EPA sets first-ever national limits for ‘forever chemicals’ in drinking water

The Biden administration on Wednesday set the first-ever national limits for toxic and pervasive ‘forever chemicals’ in drinking water.  [The Hill]

The administration’s action seeks to reduce the amount of chemicals belonging to a class known as PFAS in drinking water. 

These substances, which have been used to make waterproof and nonstick products, have seeped into a significant portion of the nation’s water. They have been linked to increased risk of prostate, kidney and testicular cancer, weakened immune systems, developmental delays in children, decreased fertility and high blood pressure in people who are pregnant. 

They have been nicknamed “forever chemicals” because they tend to persist in nature instead of breaking down. 

While some states had previously set their own limits for the amount of PFAS, which stands for per- and polyfluoroalkyl substances, that can be in drinking water, there was previously no restriction that applied nationwide.

The EPA said that its rule will reduce exposure to these substances for about 100 million people, preventing 9,600 deaths and nearly 30,000 illnesses in the coming decades. 

“Drinking water contaminated with PFAS has plagued communities across this country for too long,” said EPA Administrator Michael Regan in a written statement. 

“Today, I am proud to finalize this critical piece of our [PFAS] Roadmap, and in doing so, save thousands of lives and help ensure our children grow up healthier,” Regan added.  

The rule is only expected to apply to public drinking water systems and not the water of people who use private wells. The agency estimated that between 6 percent and 10 percent of the nation’s drinking water systems will have to take action to meet the standards.

Water systems will have three years to monitor for the chemicals. If they find levels above the EPA’s standards, they will have to implement a system to reduce them within five years from now.

In addition to the limit on PFAS, the administration announced that $1 billion will be available through the bipartisan infrastructure law to help both water systems and private wells address PFAS. A lawsuit between polluters and drinking water providers were recently settled, with 3M expected to pay more than $10 billion while DuPont and its spinoffs are expected to pay a combined $1.2 billion.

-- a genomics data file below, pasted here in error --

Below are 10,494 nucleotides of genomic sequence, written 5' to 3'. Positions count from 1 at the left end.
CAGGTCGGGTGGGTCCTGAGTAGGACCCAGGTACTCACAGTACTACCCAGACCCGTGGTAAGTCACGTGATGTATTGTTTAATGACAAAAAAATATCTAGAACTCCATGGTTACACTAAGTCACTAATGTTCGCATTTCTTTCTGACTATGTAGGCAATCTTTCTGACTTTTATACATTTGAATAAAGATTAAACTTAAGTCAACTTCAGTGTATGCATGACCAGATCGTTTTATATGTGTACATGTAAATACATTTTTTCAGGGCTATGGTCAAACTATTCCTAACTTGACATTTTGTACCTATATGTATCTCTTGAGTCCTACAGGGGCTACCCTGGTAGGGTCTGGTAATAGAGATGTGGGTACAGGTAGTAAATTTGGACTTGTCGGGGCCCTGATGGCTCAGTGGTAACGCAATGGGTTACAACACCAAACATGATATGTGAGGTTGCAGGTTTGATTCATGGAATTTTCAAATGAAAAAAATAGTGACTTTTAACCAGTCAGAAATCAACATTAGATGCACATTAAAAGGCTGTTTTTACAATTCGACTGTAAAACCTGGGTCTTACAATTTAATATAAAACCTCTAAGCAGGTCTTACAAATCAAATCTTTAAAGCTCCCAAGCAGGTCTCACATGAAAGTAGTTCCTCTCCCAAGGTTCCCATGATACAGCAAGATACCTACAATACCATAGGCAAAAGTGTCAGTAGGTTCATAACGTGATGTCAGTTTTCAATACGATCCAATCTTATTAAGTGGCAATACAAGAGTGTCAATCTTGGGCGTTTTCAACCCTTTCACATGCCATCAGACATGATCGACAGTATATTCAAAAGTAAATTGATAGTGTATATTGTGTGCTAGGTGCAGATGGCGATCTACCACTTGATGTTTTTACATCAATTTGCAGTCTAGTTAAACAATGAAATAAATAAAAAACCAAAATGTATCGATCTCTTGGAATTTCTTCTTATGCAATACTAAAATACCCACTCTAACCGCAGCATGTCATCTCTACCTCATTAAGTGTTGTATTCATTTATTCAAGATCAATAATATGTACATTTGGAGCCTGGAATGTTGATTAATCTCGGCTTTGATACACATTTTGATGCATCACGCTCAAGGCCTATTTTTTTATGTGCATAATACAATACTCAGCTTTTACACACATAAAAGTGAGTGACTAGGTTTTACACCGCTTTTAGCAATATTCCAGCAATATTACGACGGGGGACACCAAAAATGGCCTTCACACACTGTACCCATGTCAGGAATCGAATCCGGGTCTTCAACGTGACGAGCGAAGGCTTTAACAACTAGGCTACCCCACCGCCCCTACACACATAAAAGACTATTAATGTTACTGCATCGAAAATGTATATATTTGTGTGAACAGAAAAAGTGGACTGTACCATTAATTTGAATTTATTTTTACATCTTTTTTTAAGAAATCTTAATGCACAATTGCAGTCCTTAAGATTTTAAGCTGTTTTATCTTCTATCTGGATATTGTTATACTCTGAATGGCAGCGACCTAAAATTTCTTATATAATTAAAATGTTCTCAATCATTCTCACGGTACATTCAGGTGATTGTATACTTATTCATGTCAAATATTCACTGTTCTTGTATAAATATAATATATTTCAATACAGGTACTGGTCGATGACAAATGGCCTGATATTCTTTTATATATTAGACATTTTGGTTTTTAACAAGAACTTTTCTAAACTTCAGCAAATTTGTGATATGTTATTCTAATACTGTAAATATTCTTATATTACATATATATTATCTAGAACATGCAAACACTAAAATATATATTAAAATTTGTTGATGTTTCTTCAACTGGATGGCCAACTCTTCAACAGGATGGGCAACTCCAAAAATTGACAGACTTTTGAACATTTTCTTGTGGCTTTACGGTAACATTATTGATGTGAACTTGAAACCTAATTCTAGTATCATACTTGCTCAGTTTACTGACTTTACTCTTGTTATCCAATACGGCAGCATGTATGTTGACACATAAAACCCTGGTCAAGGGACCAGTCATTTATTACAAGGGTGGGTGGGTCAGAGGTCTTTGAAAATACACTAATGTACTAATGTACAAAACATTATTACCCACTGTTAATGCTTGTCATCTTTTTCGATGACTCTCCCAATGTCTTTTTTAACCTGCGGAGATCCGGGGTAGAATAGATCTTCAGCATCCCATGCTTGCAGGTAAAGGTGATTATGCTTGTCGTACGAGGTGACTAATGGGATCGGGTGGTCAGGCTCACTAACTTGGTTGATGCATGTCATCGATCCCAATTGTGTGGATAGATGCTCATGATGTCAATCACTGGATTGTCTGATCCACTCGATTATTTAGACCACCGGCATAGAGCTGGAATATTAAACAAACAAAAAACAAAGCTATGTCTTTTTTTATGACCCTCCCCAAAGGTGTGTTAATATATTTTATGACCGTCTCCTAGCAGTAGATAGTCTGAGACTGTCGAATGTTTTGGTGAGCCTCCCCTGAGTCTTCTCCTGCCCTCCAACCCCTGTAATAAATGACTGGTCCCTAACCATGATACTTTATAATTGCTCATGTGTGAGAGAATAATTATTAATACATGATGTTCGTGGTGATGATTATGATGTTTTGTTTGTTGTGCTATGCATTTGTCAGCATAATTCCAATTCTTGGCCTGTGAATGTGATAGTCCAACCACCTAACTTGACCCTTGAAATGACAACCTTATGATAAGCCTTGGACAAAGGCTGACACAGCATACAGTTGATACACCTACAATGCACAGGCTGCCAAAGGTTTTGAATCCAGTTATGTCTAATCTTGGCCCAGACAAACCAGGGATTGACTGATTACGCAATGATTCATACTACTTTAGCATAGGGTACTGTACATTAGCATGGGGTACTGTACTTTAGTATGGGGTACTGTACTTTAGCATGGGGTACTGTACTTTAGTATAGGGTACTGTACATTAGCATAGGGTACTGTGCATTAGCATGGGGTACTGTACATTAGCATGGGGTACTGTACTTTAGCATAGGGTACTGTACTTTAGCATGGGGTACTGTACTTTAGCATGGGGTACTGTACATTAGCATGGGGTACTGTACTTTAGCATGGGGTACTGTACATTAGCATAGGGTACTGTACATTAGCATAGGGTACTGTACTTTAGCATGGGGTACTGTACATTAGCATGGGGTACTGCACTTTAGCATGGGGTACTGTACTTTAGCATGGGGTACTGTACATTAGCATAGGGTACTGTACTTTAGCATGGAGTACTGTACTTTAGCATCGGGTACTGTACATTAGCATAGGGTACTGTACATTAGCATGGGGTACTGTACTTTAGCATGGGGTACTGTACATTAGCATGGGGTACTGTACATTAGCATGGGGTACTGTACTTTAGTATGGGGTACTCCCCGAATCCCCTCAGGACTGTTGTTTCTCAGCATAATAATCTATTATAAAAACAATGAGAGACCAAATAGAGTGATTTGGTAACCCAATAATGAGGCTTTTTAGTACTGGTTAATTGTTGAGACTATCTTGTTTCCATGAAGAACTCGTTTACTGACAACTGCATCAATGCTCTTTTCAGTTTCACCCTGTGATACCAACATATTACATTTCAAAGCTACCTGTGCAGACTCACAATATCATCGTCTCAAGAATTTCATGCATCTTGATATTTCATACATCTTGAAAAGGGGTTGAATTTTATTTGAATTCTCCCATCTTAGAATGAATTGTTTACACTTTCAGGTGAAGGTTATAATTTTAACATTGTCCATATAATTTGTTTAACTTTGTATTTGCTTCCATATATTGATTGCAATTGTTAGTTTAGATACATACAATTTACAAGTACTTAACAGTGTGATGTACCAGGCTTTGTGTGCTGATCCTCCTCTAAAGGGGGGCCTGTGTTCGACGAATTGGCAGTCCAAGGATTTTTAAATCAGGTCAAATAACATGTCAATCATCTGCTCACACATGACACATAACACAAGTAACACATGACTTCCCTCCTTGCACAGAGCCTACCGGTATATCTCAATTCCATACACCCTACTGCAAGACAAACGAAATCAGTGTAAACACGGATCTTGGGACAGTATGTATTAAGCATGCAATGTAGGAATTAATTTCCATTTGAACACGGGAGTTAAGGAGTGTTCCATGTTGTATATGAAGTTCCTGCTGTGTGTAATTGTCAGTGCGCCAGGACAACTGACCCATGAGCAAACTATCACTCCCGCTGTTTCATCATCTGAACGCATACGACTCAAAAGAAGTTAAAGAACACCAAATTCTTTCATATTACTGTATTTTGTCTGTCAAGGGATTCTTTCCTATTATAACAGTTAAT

But, the EPA put the rule’s costs at $1.5 billion each year, and a water industry lobby group says it believes that the rule’s financial impact could be greater than the agency has estimated. 

“The magnitude of these additional costs will lead to affordability challenges in many communities,” said a written statement from the American Water Works Association.

While there are thousands of types of PFAS, the EPA’s rule applies to just a handful. Though some of the technologies that are used to filter them from drinking water may also reduce the presence of other types. 

The EPA set legal limits for two of the most toxic – and most notorious – types of PFAS, called PFOA and PFOS at 4 parts per trillion for either compound. 

A “part per trillion” is about equal to one drop of water in 20 Olympic sized pools. 

The agency said that for these two compounds it was also declaring that there is no safe level — setting a non-enforceable health goal at zero. 

For other PFAS, known as PFNA, PFHxS, and GenX the agency set the legal limit at 10 parts per trillion. 

As PFAS can be found in mixtures, the agency is also setting a limit on mixtures of two or more of GenX, PFNA, PFHxS and another substance called PFBS.

Its method for limiting such mixtures uses a technical formula to determine when combinations of these chemicals are hazardous to human health.

The rule received praise from environmental activists, including those living in communities that have been particularly impacted by PFAS contamination.

“I raised my children on this water and watched loved ones suffer from rare or recurrent cancers,” said North Carolina activist Emily Donovan in a written statement. “I’m grateful the Biden EPA heard our pleas and kept its promise to the American people. We will keep fighting until all exposures to PFAS end and the chemical companies responsible for business-related human rights abuses are held fully accountable.”

But, players in the water industry, chemical industry and Republicans pushed back on the rule. 

Sen. Shelley Moore Capito (R-W.Va.) said in a written statement that the regulation “takes the wrong approach, which will result in increased costs for local water systems and ultimately, ratepayers.”

— Updated at 10:18 p.m.